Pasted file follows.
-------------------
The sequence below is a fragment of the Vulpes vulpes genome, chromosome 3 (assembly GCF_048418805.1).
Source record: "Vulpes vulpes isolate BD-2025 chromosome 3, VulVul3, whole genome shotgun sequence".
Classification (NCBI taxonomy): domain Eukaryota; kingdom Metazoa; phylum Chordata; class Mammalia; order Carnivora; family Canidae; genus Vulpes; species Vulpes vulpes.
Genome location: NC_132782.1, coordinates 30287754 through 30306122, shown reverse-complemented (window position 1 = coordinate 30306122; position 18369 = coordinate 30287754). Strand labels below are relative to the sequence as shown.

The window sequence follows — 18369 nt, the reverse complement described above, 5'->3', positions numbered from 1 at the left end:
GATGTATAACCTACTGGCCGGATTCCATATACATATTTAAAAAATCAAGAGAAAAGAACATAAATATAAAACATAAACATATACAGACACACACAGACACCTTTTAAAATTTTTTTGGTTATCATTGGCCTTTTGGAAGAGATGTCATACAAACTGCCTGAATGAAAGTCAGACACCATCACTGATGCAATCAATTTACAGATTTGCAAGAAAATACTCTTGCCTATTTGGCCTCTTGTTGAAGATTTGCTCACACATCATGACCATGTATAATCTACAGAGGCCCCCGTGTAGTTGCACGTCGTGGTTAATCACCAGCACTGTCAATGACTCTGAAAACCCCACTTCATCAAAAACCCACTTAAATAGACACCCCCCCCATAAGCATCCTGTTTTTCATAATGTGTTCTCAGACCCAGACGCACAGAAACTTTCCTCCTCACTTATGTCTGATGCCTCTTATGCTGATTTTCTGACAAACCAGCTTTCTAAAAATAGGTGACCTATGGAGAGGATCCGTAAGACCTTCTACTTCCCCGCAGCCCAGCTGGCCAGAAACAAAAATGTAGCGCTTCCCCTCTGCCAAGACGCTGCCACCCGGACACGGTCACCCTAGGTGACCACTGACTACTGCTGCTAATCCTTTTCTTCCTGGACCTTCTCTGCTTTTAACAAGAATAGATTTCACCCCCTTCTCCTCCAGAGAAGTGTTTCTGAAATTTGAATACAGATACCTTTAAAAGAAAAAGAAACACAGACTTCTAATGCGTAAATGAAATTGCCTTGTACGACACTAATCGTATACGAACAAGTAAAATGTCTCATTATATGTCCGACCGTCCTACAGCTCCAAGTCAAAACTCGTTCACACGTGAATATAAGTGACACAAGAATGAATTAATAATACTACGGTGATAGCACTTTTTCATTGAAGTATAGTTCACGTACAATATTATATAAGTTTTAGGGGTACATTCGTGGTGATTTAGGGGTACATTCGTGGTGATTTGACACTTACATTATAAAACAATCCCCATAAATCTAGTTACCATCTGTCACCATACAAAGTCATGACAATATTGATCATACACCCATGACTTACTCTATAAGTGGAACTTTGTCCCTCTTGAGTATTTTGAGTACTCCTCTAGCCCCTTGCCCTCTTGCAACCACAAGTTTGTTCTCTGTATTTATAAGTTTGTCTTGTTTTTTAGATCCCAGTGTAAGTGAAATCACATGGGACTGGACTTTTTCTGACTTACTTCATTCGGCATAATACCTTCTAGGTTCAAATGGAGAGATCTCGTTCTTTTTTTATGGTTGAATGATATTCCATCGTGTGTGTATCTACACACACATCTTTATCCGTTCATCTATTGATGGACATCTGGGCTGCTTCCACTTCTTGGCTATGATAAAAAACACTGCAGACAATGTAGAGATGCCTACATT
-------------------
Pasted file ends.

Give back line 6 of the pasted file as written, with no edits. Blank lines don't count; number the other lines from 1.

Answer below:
GATGTATAACCTACTGGCCGGATTCCATATACATATTTAAAAAATCAAGAGAAAAGAACATAAATATAAAACATAAACATATACAGACACACACAGACACCTTTTAAAATTTTTTTGGTTATCATTGGCCTTTTGGAAGAGATGTCATACAAACTGCCTGAATGAAAGTCAGACACCATCACTGATGCAATCAATTTACAGATTTGCAAGAAAATACTCTTGCCTATTTGGCCTCTTGTTGAAGATTTGCTCACACATCATGACCATGTATAATCTACAGAGGCCCCCGTGTAGTTGCACGTCGTGGTTAATCACCAGCACTGTCAATGACTCTGAAAACCCCACTTCATCAAAAACCCACTTAAATAGACACCCCCCCCATAAGCATCCTGTTTTTCATAATGTGTTCTCAGACCCAGACGCACAGAAACTTTCCTCCTCACTTATGTCTGATGCCTCTTATGCTGATTTTCTGACAAACCAGCTTTCTAAAAATAGGTGACCTATGGAGAGGATCCGTAAGACCTTCTACTTCCCCGCAGCCCAGCTGGCCAGAAACAAAAATGTAGCGCTTCCCCTCTGCCAAGACGCTGCCACCCGGACACGGTCACCCTAGGTGACCACTGACTACTGCTGCTAATCCTTTTCTTCCTGGACCTTCTCTGCTTTTAACAAGAATAGATTTCACCCCCTTCTCCTCCAGAGAAGTGTTTCTGAAATTTGAATACAGATACCTTTAAAAGAAAAAGAAACACAGACTTCTAATGCGTAAATGAAATTGCCTTGTACGACACTAATCGTATACGAACAAGTAAAATGTCTCATTATATGTCCGACCGTCCTACAGCTCCAAGTCAAAACTCGTTCACACGTGAATATAAGTGACACAAGAATGAATTAATAATACTACGGTGATAGCACTTTTTCATTGAAGTATAGTTCACGTACAATATTATATAAGTTTTAGGGGTACATTCGTGGTGATTTAGGGGTACATTCGTGGTGATTTGACACTTACATTATAAAACAATCCCCATAAATCTAGTTACCATCTGTCACCATACAAAGTCATGACAATATTGATCATACACCCATGACTTACTCTATAAGTGGAACTTTGTCCCTCTTGAGTATTTTGAGTACTCCTCTAGCCCCTTGCCCTCTTGCAACCACAAGTTTGTTCTCTGTATTTATAAGTTTGTCTTGTTTTTTAGATCCCAGTGTAAGTGAAATCACATGGGACTGGACTTTTTCTGACTTACTTCATTCGGCATAATACCTTCTAGGTTCAAATGGAGAGATCTCGTTCTTTTTTTATGGTTGAATGATATTCCATCGTGTGTGTATCTACACACACATCTTTATCCGTTCATCTATTGATGGACATCTGGGCTGCTTCCACTTCTTGGCTATGATAAAAAACACTGCAGACAATGTAGAGATGCCTACATT